This is a continuation-in-part of and claims benefits under pending patent application Ser. No. 11/274,540 filed 15 Nov. 2005.
FIELD OF THE INVENTION
The invention herein pertains to pivotal window sashes and particularly pertains to latches which maintain the pivotal sashes in a closed posture.
DESCRIPTION OF THE PRIOR ART AND OBJECTIVES OF THE INVENTION
Windows having pivotable or “tilt” sashes have become widely accepted in recent years due to improved mass production techniques, hardware and other innovations. Tilt windows can be easily cleaned from inside the house or building and are often left open during light rainfall to provide fresh air to the occupants. Conventional pivotal sashes utilize a pair of latches at opposing ends of the top frame member which are manually operated to open the sash. Standard sash latches as shown in U.S. Pat. Nos. 5,139,291 and 5,669,639 are generally spring operated and engage catches or recesses along the sides of the window frame when closed. Some conventional latches create openings along the latch top when the latch is operated, exposing the interior features such as springs, slides and the like. Dust, debris and moisture can penetrate the opening to jam or foul the latch mechanism. Also, some conventional sash latches require a mounting slot to be cut to exacting standards in the top of the sash for the latch to properly operate. Other standard latches employ an internal spring which requires detailed, labor intensive latch assembly. Should these springs become weak or broken during use they are difficult to repair and maintain, rendering the latch useless.
Thus in view of the problems and disadvantages of conventional window sash tilt latches, the present invention was conceived and one of its objectives is to provide a simple tilt latch in which little assembly is required.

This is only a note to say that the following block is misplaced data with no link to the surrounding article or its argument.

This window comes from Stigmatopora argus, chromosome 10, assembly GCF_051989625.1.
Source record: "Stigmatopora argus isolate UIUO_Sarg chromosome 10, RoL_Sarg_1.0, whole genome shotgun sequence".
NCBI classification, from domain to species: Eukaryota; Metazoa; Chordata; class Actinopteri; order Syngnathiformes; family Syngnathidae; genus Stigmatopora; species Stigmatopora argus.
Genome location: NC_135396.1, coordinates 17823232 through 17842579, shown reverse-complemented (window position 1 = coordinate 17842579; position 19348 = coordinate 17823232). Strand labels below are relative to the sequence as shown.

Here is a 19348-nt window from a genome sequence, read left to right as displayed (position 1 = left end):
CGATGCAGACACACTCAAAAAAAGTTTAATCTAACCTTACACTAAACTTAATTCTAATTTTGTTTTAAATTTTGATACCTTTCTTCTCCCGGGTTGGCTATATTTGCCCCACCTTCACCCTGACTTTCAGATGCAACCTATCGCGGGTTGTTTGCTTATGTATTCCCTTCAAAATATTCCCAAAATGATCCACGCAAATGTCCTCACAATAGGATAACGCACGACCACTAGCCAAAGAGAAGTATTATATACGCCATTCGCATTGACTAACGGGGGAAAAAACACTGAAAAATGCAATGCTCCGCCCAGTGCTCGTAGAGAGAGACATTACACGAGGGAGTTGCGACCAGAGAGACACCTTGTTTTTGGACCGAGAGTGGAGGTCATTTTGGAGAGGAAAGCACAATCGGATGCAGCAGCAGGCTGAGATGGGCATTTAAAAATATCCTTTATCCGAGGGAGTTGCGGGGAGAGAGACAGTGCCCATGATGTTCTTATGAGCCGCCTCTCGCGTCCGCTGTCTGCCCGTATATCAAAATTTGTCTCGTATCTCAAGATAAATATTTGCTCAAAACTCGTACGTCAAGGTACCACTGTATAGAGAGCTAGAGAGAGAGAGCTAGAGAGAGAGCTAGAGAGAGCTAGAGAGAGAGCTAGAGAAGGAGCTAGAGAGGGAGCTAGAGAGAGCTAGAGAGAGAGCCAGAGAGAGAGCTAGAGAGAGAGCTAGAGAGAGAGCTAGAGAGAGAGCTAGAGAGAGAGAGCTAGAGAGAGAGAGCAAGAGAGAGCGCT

It is another objective of the present invention to provide a tilt latch which can easily be fitted with a spring by unskilled persons.
It is another objective of the present invention to provide a tilt latch which operates in a variety of sash slots formed with large tolerances.
It is still another objective of the present invention to provide a tilt latch that can be easily inserted or removed from the window sash without special tools or equipment.
It is yet another objective of the present invention to provide a tilt latch in which the spring can be quickly removed and replaced after the latch is mounted in a window sash.
It is a further objective of the present invention to provide a tilt latch that is relatively inexpensive to manufacture and purchase.
It is another objective of the present invention to provide a tilt latch that operates under high wind conditions.
It is also an objective of the present invention to provide a tilt latch that is difficult for small children to operate.
It is yet a further objective of the present invention to provide a tilt latch that increases reliability by preventing spring distortion and slippage by the use of a plunger.
Various other objectives and advantages of the present invention will become apparent to those skilled in the art as a more detailed description is set forth below.
SUMMARY OF THE INVENTION